April at The Reigate Garden Centre Plant Department
Plant of the Month
Lavenderis nominated as the Plant of the Month for April by the Horticultural Trades Association (HTA). A great value garden plant: year round you can enjoy its aromatic, silver-grey foliage; in summer it produces an abundance of scented flowers in blues, purples, pinks or white; and is a good food plant for bees. Once established, it is also a tough, drought tolerant plant.
A popular garden plant whether in the border or grown in a container. Lavender is an easy herb to grow on its own or as a companion plant with roses or other summer-flowering bulbs and herbaceous perennials such as Echinacea, helianthus, phlox, monarda and rudbeckia...
“Lavender can add real value to a garden in many ways with its shades of blue flowers and silver leaved backdrop, its scent and the fact that it attracts all sorts of insects and butterflies. ‘Hidcote’ and ‘Munstead’ are two of the hardiest and most commonly planted cultivars of lavender. To successfully grow lavender, it needs to be planted in a warm, well drained soil with full sun. Chalky soils will enhance the lavenders fragrance. There is also the French lavender to choose from, Lavendula stoechas. This is attractive and unusual lavender which is best grown in a warm position, sheltered from the cold winds and frost. It can be container grown very successfully and it holds the RHS Award of Garden Merit as a worthy garden plant.”
In Your Garden
As the sun strengthens and more and more plants are flowering, it’s delightful to watch the garden coming back to life. Its now that you start to see the fruits of your earlier efforts.
Preparing for a new season
April is a good time for a garden and patio spring-clean. Remove old plants from the borders or pots, clean your patio, remove algae from the slabs and get your pots ready for a new planting season. Plus all that work in the garden helps you keep fit – who needs to pay a gym subscription! Roll on summer!
As the pond comes back to life here are some things to think about:
• Turn the pump back on and examine your pond.
• Which plants need pruning?
• Which plants might you want to add?
• Also think about feeding: there are special water plant food pellets which help the plants thrive.
• If you do not have a pond in your garden yet, and you’ve got space, then now is the time to build one!
Walking amongst fruit trees
Spring weather and spring walks – definitely the time to go beyond the garden gate and visit your local gardens open to the public. Seasonal shows of spring bulbs and fabulous blossoming trees are food for the body and mind. So find out where your local National Trust property or park or open gardens are and enjoy!
You can now mow the lawn every week. Mow an ornamental lawn to two centimetres and a play lawn to three centimetres.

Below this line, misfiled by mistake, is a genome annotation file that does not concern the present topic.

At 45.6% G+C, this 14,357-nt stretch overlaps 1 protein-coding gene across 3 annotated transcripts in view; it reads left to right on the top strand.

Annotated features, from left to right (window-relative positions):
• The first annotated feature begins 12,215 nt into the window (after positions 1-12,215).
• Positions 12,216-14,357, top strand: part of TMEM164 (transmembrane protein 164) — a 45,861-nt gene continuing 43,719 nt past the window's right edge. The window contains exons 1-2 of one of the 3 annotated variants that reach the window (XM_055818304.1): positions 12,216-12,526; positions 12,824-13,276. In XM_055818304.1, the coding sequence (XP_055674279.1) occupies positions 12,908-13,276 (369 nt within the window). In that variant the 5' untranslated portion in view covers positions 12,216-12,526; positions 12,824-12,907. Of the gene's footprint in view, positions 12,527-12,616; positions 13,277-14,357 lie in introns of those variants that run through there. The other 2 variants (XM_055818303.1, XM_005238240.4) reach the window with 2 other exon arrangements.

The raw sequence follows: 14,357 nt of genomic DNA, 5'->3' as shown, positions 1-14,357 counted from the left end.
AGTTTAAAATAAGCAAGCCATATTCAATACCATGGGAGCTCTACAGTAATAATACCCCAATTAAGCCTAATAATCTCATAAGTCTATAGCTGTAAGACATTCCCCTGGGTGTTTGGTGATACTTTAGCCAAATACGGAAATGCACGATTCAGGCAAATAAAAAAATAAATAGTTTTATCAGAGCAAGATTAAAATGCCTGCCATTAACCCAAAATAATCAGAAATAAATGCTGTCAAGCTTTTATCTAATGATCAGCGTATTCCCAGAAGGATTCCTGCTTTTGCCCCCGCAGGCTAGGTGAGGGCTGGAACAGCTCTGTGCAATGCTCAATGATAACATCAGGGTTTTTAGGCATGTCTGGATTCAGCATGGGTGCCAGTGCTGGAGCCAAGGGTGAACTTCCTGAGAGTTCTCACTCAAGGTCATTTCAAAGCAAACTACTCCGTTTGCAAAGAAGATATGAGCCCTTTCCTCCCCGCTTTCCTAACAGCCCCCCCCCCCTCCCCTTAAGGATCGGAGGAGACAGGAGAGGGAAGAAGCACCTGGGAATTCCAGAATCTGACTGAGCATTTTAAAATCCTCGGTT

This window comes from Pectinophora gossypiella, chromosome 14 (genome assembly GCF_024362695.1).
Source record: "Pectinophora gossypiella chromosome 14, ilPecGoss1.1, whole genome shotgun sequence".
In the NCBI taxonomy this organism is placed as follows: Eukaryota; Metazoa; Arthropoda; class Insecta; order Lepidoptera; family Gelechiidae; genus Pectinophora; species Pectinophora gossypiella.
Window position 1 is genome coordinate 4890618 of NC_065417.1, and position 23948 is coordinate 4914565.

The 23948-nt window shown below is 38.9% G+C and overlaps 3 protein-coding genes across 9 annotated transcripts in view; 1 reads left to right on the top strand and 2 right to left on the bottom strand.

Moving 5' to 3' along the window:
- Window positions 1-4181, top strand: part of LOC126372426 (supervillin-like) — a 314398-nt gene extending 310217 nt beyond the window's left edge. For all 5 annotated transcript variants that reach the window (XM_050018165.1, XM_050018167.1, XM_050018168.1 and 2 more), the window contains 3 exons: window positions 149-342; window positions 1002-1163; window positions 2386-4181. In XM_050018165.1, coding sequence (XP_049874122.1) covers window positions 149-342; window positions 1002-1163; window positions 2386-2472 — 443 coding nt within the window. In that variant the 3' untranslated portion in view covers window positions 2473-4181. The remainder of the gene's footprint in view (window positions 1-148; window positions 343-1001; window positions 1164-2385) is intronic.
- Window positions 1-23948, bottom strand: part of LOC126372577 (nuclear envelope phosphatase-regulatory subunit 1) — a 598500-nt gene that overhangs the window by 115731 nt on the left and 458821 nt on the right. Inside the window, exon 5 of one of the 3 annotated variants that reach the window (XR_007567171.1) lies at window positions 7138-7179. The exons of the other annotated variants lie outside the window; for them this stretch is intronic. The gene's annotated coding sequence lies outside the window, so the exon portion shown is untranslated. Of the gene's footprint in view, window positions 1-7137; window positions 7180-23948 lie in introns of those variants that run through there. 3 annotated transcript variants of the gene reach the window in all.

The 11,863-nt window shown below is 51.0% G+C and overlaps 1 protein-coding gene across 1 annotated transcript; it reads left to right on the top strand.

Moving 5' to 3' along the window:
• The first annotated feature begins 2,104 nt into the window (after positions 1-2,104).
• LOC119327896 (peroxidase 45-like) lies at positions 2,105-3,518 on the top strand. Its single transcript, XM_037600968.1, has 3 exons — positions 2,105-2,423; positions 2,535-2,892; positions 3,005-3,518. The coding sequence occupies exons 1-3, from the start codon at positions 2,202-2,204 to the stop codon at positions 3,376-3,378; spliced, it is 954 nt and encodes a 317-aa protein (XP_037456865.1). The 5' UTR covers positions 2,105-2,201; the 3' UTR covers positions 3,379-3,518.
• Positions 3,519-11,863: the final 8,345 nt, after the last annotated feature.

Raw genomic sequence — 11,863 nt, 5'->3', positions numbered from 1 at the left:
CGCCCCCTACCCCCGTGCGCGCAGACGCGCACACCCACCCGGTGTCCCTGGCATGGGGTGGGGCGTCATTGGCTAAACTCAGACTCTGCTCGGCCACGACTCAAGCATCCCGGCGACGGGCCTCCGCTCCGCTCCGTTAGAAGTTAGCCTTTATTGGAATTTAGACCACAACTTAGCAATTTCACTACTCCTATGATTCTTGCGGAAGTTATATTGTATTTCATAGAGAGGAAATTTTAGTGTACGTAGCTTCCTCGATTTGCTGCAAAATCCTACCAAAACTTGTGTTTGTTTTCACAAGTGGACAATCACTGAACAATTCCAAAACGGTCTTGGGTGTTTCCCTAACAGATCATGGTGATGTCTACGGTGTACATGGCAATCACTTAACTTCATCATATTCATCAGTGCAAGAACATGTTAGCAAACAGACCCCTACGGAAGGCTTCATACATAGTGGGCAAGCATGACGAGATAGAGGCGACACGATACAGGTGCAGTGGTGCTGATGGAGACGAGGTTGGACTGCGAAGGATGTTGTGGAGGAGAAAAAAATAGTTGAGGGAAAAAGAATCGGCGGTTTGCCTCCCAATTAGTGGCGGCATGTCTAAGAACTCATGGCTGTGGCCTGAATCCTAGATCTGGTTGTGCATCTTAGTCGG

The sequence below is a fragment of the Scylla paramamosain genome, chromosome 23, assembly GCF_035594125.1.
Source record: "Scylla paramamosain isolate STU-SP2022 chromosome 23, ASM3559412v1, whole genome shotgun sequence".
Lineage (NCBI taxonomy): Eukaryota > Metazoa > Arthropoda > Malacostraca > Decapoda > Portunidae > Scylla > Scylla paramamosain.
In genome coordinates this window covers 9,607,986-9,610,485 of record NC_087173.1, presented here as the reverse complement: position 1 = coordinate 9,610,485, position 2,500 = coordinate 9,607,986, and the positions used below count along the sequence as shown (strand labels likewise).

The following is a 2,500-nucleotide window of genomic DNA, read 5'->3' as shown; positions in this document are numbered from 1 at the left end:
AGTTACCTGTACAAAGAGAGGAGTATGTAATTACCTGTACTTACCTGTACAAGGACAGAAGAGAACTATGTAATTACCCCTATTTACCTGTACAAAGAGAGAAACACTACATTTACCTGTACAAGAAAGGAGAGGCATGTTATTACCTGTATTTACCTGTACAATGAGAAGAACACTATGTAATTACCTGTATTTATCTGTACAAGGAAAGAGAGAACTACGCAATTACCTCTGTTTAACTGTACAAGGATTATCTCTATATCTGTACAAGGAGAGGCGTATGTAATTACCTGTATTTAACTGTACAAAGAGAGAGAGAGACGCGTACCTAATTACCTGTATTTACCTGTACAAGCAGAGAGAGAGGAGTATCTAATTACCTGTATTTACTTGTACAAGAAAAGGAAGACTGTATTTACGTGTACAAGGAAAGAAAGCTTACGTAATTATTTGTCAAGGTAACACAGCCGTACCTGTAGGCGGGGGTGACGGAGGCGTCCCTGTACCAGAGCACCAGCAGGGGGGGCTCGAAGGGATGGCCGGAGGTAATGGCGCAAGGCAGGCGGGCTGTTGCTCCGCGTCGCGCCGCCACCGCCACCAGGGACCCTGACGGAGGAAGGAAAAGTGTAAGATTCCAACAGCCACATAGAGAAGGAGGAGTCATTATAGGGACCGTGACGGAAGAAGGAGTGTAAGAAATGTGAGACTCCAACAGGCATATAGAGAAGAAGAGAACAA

If your lawn is not enclosed by hard surfaces, the edges will grow irregularly. Restore the shape by edging the lawn neatly again.
Cutting and pruning
The more often you prune, the more the plants branch.
This is your last chance to prune the roses. It should really have been done in March.
Also prune your false acacia (Robinia pseudoacacia ‘Umbraculifera’) or Indian bean tree (Catalpa bignonioides ‘Nana’).
Tidy pond plants
• Remove all dead plant residues.
• Divide pond plants and get rampant varieties back under control.
• Plant new plants in baskets with fresh pond soil.
• Give the plants special water plant fertiliser granules by the roots in the soil.
Evergreen shrubs are replanted later than the deciduous varieties because many evergreens are not fully winter-hardy. This is less important if they are pot-grown, but many evergreens are also sold ‘with rootball in sacking’.
Shrubs which do not flower until after the longest day (21 June) can be pruned now. This includes varieties such as Buddleia davidii, Ceanothus and Hypericum.
Shrubs which flower from buds which formed during the previous season should only be pruned when they have finished flowering.
Perennials may have pushed themselves up above the soil on their roots. They are standing on ‘islands’. Replant them to the right depth.
Remove all dead and withered plant residue from your plants. All the waste can go in the compost bin.
Plant and sow
Birches are famous for being difficult to (re)plant. This is the best time to do it.
You can now sow plenty of kitchen herbs (as well as vegetables like carrots).
Beware of night frost! Protect plants which are sensitive and possibly already flowering with garden fleece if a night frost is forecast.
Support for perennials
It’s best to put in supports now for perennials which will grow tall.
Sort out plant troughs
Lots of annuals are available to buy – although its best to wait until the days are warmer and longer as this is when they will start growing well. In the meantime, now is a good time to get the pots and troughs ready for planting (rinse, ensure good drainage, put fresh potting soil in them).
If you have not done so yet, now is certainly the time to clean the garden, the patio and the garden furniture.
It is still an excellent time for sowing a new lawn or restoring a lawn. Now is also ideal to aerate. The grass will recover very quickly. Rake the gravel thoroughly to stop the first weed growth.
Tiles with algae
Flagstones and all sorts of other stepping stones and tiles can become green and slippery during the winter. Turn them over now to get rid of the problem. The green underside will then automatically be cleaned by creatures in the soil, so that you can repeat this trick every year.
Turn on the pump in the pond and start the pond filter.